From the President

DPC — the next step

Don W. Locke February 1, 2012

Don W. LockeIn my columns, I have presented what to me have been some exciting developments and additional recognition for us as professional counselors. As I reflect on those developments and think about the significant progress that our profession has made, I would like to share what I envision as a next step for professional counseling.

In this discussion, I am going to borrow content from an article titled “Doctor of Professional Counseling — The Next Step” that I co-authored with Stephen Southern and Rochelle Cade and that was published in the January 2012 issue of The Family Journal, as well as from a comment column I wrote titled “The Next Step in the Public Recognition/Acceptance of Professional Counselors” for the Mississippi Counseling Association’s Journal of Counseling Research & Practice.

Public acceptance of professional counselors has increased significantly with each additional level of credibility that has been secured. Accreditation, licensure and certification have created a solid base of professionalism that has established a significant role for professional counselors as mental health providers for today and, hopefully, into the future. As training standards have been reviewed and strengthened, professional counselors have seen their skills increased through specified experiences and additional supervised clinical practice. The logical next step is to enhance the clinical skill set of professional counselors at the doctoral level of training.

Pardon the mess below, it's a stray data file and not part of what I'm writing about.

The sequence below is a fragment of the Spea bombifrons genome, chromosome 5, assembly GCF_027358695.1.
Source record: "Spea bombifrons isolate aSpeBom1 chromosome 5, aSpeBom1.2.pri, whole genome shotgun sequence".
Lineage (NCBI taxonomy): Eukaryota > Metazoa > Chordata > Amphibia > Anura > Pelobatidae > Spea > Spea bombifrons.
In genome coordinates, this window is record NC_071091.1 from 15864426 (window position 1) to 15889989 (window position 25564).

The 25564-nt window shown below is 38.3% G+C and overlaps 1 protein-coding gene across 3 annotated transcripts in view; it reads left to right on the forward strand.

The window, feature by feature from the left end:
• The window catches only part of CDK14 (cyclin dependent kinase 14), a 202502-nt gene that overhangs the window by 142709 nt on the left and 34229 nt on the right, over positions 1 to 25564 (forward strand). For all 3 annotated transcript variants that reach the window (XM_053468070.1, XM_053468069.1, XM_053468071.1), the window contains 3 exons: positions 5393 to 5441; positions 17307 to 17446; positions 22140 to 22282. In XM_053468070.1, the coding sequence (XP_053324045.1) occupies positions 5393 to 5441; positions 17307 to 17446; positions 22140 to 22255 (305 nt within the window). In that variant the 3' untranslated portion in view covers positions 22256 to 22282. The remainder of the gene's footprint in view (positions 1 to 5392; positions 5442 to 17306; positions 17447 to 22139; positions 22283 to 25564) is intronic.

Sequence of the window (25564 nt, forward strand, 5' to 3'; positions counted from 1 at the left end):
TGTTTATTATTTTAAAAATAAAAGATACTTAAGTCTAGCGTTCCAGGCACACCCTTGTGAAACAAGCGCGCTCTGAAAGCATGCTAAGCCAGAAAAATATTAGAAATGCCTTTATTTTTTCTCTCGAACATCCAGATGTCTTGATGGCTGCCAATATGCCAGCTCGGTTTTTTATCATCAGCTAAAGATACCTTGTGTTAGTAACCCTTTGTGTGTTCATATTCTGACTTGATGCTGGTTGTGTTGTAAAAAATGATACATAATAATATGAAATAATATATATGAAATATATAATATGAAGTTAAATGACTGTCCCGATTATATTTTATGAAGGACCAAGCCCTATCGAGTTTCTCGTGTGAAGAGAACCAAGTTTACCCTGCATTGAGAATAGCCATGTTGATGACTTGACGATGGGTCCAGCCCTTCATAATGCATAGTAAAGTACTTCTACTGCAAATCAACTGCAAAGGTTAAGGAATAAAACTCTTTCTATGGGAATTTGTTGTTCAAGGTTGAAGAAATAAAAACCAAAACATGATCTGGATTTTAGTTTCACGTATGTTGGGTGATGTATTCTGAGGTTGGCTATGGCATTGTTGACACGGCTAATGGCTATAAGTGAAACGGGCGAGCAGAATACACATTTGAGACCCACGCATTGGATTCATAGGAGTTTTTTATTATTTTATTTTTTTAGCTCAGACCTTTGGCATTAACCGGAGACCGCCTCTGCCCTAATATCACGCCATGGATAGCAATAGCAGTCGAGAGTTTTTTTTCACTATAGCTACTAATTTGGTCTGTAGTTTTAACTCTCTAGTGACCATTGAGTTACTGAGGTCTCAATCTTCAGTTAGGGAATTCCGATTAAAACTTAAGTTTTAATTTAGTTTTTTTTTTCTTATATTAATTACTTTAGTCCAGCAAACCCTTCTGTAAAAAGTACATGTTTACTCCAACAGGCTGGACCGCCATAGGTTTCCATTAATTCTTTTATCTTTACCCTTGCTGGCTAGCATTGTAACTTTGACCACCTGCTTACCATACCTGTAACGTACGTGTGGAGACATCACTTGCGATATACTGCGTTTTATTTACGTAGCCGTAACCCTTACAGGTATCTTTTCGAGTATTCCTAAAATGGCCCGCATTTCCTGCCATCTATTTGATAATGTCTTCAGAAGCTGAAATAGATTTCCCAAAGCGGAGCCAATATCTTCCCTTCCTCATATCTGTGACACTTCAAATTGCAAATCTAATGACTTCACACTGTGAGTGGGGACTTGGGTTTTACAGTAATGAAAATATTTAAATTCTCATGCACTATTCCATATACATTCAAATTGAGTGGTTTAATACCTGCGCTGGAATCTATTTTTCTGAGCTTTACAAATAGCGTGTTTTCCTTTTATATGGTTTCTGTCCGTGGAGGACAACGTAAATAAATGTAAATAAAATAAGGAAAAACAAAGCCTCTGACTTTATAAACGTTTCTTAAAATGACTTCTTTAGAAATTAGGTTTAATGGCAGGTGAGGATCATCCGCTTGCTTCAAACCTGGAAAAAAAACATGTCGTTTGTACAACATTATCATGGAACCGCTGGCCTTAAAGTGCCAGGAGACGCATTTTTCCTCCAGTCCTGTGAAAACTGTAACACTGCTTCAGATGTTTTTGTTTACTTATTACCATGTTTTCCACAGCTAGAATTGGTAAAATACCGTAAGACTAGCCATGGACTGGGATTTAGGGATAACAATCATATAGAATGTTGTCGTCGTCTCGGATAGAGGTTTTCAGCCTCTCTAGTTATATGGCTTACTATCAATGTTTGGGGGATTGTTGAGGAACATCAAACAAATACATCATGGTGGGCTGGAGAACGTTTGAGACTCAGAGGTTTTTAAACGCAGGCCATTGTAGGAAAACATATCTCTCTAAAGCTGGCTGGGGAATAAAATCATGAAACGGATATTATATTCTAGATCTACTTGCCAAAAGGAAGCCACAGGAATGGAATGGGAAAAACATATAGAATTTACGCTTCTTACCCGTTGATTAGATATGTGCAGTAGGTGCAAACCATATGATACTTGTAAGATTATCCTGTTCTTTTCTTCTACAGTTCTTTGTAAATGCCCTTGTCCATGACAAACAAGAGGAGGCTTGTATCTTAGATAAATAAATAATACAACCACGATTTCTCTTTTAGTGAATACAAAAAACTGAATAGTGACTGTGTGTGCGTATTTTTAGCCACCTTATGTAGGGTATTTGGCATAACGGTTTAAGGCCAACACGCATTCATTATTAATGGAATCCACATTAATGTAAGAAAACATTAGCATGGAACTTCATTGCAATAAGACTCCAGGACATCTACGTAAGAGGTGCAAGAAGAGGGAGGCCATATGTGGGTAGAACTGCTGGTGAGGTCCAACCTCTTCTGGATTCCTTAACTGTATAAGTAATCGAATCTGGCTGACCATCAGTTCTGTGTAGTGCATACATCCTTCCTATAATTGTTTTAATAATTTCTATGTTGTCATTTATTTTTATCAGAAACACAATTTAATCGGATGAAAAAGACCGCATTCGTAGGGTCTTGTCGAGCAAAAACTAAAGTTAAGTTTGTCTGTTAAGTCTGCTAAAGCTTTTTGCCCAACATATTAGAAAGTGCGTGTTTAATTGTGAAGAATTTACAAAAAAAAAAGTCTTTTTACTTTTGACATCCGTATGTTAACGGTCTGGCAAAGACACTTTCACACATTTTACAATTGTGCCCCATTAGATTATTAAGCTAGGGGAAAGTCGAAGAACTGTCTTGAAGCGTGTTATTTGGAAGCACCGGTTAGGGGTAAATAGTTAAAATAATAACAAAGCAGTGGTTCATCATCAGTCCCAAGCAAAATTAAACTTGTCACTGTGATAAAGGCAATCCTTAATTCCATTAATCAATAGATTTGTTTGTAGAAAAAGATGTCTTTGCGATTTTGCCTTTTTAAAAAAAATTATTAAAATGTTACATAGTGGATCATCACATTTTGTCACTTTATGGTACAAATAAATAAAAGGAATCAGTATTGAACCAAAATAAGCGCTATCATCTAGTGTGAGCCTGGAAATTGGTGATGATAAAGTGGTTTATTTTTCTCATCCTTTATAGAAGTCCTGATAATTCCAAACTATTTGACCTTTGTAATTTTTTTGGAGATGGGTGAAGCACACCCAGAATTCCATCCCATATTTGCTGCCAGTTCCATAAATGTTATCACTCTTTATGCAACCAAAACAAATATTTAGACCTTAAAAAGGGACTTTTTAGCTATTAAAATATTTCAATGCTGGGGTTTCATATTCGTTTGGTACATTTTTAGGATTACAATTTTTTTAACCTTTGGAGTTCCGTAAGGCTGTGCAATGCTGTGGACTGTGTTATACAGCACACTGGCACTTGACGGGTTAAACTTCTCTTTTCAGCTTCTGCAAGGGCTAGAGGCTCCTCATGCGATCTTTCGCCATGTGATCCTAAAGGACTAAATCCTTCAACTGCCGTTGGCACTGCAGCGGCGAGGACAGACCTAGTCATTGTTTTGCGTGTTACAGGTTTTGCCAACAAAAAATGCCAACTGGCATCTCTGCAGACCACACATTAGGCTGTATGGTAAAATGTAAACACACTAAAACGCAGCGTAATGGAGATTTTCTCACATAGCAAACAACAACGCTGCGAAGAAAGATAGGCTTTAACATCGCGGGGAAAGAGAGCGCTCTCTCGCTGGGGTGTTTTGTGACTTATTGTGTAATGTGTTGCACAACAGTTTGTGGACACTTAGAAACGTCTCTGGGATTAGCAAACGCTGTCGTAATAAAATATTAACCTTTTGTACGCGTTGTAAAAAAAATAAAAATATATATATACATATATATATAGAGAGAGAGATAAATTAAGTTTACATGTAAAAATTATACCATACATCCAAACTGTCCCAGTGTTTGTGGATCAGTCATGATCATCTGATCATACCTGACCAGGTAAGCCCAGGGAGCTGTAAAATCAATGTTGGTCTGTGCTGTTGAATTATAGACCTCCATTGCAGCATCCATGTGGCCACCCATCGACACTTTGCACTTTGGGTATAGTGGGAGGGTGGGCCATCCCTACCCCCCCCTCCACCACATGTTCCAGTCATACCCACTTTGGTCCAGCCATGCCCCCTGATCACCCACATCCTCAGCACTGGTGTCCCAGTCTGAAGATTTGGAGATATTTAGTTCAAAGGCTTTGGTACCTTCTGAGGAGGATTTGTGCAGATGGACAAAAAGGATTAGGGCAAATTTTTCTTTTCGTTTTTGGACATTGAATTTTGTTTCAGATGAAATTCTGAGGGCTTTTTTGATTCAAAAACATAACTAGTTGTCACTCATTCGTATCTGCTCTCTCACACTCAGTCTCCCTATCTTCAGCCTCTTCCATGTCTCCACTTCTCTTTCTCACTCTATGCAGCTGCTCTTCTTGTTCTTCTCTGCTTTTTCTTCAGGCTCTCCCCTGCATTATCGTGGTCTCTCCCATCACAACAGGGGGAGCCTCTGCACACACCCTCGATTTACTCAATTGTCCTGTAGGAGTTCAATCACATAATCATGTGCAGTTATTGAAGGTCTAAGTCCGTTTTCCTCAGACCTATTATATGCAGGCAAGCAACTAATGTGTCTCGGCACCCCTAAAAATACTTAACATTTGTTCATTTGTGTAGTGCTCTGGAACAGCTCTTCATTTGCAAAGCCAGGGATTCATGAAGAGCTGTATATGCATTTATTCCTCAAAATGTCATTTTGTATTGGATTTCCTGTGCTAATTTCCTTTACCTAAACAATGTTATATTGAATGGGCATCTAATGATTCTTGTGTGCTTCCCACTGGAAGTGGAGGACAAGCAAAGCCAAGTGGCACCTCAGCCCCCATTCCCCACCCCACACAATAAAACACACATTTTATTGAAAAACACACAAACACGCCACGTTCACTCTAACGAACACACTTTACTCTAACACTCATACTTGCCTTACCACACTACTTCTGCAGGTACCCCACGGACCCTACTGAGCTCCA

With licensure in all 50 states, the recognition of licensed professional counselors in the Department of Veterans Affairs’ health care system and the likelihood of LPCs being included in Medicare and the upcoming national health insurance program (due to LPCs competence in practice and affordability of services), it is apparent that LPCs soon may be afforded full privileges to practice in hospitals and other health care settings. The Doctorate of Professional Counseling (DPC) degree that is being proposed represents movement toward high professional standards and parity with other allied health professionals and provides the skills required for progression to that level.